Sunday 19 January 2020

Where does Conor McGregor's 48 hour retirement rank among the shortest in sports history?

Will Slattery

Will Slattery

It may not have ever been a true retirement, but Conor McGregor's social media posts - both to hang up his gloves and then to retrieve them promptly - technically qualify as him returning to the sport after the briefest of times away.

The Notorious' almost instant u-turn got us thinking about other athletes who called it a day only to quickly change their mind and return to their sport.

Here are six sports people who made rapidly changed their minds after allegedly walking away.

Paul Scholes

On of the greatest midfielders in Premier League history initially retired as a one-club man back in 2011 after winning his tenth top flight crown with Manchester United, but six months later the ginger prince was back marshalling the Old Trafford centre circle after the club was hit by an injury crisis.

Scholes stuck around for another 18 months before fittingly retiring for good along with Alex Ferguson in May 2013 after one more Premier League title win.

Lar Corbett

Just 18 months after scoring a hat-trick to deny Kilkenny a five in-a-row, the Tipperary stickman opted to end his career at 31 in February 2012. People were shocked, with many feeling that Corbett still had a lot to offer the Premier County.

Turns out Corbett did too, because he was back in the fold three months later.

Brett Favre

The Hall of Fame NFL quarterback enjoyed a storied 16-year career with the Green Bay Packers, winning a Super Bowl in 1997. After announcing his retirement in 2007, he almost won another, falling at the penultimate hurdle, and the brush with glory appeared to reignite his competitive juices.

Favre attempted to unretire, but the Packers no longer wanted him so he forced a trade to the New York Jets. He would eventually leave the sport for good in 2011 after two additional seasons with the Minnesota Vikings.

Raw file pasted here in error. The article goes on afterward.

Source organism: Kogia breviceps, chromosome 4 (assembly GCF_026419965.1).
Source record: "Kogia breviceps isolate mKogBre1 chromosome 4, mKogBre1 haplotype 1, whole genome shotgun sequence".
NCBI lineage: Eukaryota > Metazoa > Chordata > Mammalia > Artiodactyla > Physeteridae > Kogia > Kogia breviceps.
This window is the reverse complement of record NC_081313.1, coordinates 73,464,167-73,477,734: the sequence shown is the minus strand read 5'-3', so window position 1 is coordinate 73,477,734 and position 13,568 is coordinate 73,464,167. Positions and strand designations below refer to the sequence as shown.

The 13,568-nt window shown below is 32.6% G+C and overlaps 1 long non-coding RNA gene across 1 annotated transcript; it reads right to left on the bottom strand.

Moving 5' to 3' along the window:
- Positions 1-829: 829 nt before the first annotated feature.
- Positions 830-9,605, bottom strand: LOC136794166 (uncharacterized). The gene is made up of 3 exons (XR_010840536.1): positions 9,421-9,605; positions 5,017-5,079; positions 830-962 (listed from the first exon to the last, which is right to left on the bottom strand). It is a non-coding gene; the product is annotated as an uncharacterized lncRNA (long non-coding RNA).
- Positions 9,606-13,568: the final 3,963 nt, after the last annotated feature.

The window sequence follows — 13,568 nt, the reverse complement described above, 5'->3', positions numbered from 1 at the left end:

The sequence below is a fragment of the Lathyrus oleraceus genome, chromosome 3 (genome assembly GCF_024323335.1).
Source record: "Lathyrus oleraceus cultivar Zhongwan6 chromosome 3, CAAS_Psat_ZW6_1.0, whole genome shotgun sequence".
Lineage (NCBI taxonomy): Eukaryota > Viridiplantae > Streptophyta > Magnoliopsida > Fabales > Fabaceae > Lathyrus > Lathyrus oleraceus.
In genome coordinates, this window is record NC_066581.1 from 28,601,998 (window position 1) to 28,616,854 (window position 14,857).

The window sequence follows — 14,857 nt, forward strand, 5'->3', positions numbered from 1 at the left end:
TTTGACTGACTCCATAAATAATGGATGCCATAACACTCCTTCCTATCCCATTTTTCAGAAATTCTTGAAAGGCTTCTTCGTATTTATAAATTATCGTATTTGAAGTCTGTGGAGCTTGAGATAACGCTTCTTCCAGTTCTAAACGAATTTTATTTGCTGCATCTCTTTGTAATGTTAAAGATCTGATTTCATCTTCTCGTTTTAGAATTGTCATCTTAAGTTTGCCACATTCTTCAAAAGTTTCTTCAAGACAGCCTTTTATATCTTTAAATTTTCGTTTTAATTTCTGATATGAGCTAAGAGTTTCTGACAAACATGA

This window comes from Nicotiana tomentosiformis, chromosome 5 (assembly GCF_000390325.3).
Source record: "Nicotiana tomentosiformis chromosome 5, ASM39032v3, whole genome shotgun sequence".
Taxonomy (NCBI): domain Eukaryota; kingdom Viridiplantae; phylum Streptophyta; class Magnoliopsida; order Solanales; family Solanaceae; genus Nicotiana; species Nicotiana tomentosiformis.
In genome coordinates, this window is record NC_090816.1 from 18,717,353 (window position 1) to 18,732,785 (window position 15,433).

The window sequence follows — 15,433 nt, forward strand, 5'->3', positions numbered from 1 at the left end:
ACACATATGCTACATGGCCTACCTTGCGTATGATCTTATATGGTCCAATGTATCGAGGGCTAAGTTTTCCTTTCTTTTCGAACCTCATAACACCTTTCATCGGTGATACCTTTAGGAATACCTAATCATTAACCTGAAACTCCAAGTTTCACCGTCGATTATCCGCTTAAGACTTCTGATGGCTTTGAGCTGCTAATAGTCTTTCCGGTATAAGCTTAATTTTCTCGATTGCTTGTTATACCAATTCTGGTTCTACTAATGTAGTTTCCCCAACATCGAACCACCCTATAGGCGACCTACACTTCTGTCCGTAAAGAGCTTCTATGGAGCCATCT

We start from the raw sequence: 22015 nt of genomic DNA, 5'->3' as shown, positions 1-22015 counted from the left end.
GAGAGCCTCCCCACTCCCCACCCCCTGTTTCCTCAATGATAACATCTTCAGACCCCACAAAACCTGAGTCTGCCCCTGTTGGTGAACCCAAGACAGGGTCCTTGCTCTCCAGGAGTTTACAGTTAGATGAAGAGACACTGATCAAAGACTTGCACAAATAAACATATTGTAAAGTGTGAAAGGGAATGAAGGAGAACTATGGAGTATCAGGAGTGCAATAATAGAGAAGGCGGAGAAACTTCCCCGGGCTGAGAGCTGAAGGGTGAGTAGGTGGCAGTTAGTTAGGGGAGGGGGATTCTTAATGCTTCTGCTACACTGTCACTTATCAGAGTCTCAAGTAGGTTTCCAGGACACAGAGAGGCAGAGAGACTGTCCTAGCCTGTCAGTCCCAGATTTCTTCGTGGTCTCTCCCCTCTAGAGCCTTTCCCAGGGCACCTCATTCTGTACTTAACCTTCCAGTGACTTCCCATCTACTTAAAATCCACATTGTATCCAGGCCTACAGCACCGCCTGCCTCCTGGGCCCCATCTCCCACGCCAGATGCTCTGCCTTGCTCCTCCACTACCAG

DJ Carey

What is it about top class hurlers and their love of short retirements? Like Corbett, Carey left the sport in his prime in 1998, but at 27, was even younger than the Tipperary man. His 'retirement' was also even shorter, lasting just two months, as DJ returned to win three more All-Ireland medals with Kilkenny.

Mick Foley AKA Mankind AKA Cactus Jack AKA Dude Love

Everybody's favourite hardcore wrestler was forced into retirement in February 2000 after losing a brutal Hell in a Cell match to HHH, after he was driven through the roof of the monstrous cage to the ring below.

However, the defeat was suffered by his Cactus Jack character, and a loophole allowed him to return the following month as Mick Foley, where he competed at Wrestlemania 2000.

Keith Higgins

This is the only retirement on the list that is actually shorter than McGregor's and it was even more dubious. In December 2014, Mayo's Allstar corner back Keith Higgins tweeted a brief statement along with the hashtag 'calling it a day'. The GAA world exploded, until the Mayo County Board clarified less than two hours later that the defender had actually NOT retired.

It turns out that one of Higgins' friends had commandeered his phone and sent out the message as a practical joke. Well played.

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